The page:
Tatsuma Ito has vowed to take the fight to Andy Murray when they meet in the first round of the French Open.
The Japanese player has had a very good start to the year, climbing from outside the top 100 in the rankings to a career high of 68 this week, and he will make his main draw debut at Roland Garros tomorrow.
On paper it looks a comfortable start for Murray, who has faced Ito once before in a doubles match in Tokyo last year, but his opponent is determined to play his natural attacking game.
Ito said: "He's a great tennis player. I'll try to do my best, be aggressive on every point. I played against him once before, in doubles. He has a good serve and is difficult to break. It's exciting for me."
Ito has won a lot of matches recently but mostly on hard courts in the Far East, where he has been playing on the Challenger circuit.
He did beat world number 27 Radek Stepanek on clay in Dusseldorf last week, a victory he described as the best of his career, but subsequently lost to Leonardo Mayer and Ryan Harrison in the team event.
Ito and Go Soeda are flying the flag for Japan in the absence of the injured Kei Nishikori, and hero status beckons if the 24-year-old could upset the fourth seed in what is sure to be his first appearance on a grand slam show court.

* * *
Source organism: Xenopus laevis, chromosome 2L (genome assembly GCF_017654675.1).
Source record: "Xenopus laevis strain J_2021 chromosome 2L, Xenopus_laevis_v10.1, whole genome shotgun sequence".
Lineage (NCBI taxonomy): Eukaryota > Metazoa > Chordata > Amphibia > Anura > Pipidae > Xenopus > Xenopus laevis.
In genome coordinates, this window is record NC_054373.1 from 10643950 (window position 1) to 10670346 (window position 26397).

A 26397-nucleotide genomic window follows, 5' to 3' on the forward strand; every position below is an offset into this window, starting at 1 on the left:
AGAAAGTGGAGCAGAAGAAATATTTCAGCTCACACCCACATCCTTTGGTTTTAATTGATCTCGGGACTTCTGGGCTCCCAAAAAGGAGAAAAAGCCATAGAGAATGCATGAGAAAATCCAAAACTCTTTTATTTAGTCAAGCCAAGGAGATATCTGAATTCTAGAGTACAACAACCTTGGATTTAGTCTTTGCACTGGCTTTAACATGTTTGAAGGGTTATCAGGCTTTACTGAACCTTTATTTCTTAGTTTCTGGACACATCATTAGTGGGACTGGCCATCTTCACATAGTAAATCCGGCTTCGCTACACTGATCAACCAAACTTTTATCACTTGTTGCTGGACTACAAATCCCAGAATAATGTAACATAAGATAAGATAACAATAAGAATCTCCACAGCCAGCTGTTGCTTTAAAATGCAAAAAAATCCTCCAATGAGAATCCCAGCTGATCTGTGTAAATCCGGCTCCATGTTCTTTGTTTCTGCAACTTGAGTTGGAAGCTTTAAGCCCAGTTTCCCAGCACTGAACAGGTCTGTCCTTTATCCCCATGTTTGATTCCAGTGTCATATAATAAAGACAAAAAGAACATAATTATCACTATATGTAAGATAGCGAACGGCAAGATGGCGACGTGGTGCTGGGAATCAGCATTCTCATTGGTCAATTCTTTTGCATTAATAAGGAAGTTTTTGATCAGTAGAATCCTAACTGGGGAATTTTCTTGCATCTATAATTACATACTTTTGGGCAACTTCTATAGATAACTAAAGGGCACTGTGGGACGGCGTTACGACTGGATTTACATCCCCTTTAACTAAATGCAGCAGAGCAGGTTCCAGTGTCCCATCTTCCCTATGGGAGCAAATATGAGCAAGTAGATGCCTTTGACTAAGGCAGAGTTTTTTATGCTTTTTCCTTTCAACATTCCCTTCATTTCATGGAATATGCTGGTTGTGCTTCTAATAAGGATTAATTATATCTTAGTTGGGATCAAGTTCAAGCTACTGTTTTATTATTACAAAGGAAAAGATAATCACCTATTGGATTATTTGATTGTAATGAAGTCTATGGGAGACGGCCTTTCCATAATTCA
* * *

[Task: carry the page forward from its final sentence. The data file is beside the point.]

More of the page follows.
Ito, who like Murray idolised Andre Agassi as a child, said: "Yes, I would be famous if I won. I will try 100% and fight hard on every point."
Murray is confident he knows what to expect from Ito, although the Japanese player's game is not one he knows particularly well.
The Scot said: "I have seen his game before and hit balls against him. He's quite a flat hitter of the ball, a pretty good ball striker. But I haven't seen him play loads."
Clay remains the most difficult surface for Murray, who has lost to Tomas Berdych, Milos Raonic and Richard Gasquet this season and is yet to get past the quarter-finals of a tournament on the red stuff.
Murray said: "The movement is the thing that always takes me a while to get used to, but normally after a few weeks that's okay. It's something I always try to work on a little bit when I'm training."
Success at Roland Garros has been a tough road for Murray, who reached the semi-finals for the first time here 12 months ago.
The Scot has long felt at home in New York and Melbourne, and he is now growing to love the French capital as well.
"Each year I have enjoyed it more and more," he said. "I guess as I have got older I've learned to appreciate it more. It's a very nice place for us to come to.
"I find the site very different to a lot of the other slams. It's pretty compact.
"I stay pretty much on the Champs Elysees, so it's always busy and there's nice restaurants and cinemas and lots of stuff to do."
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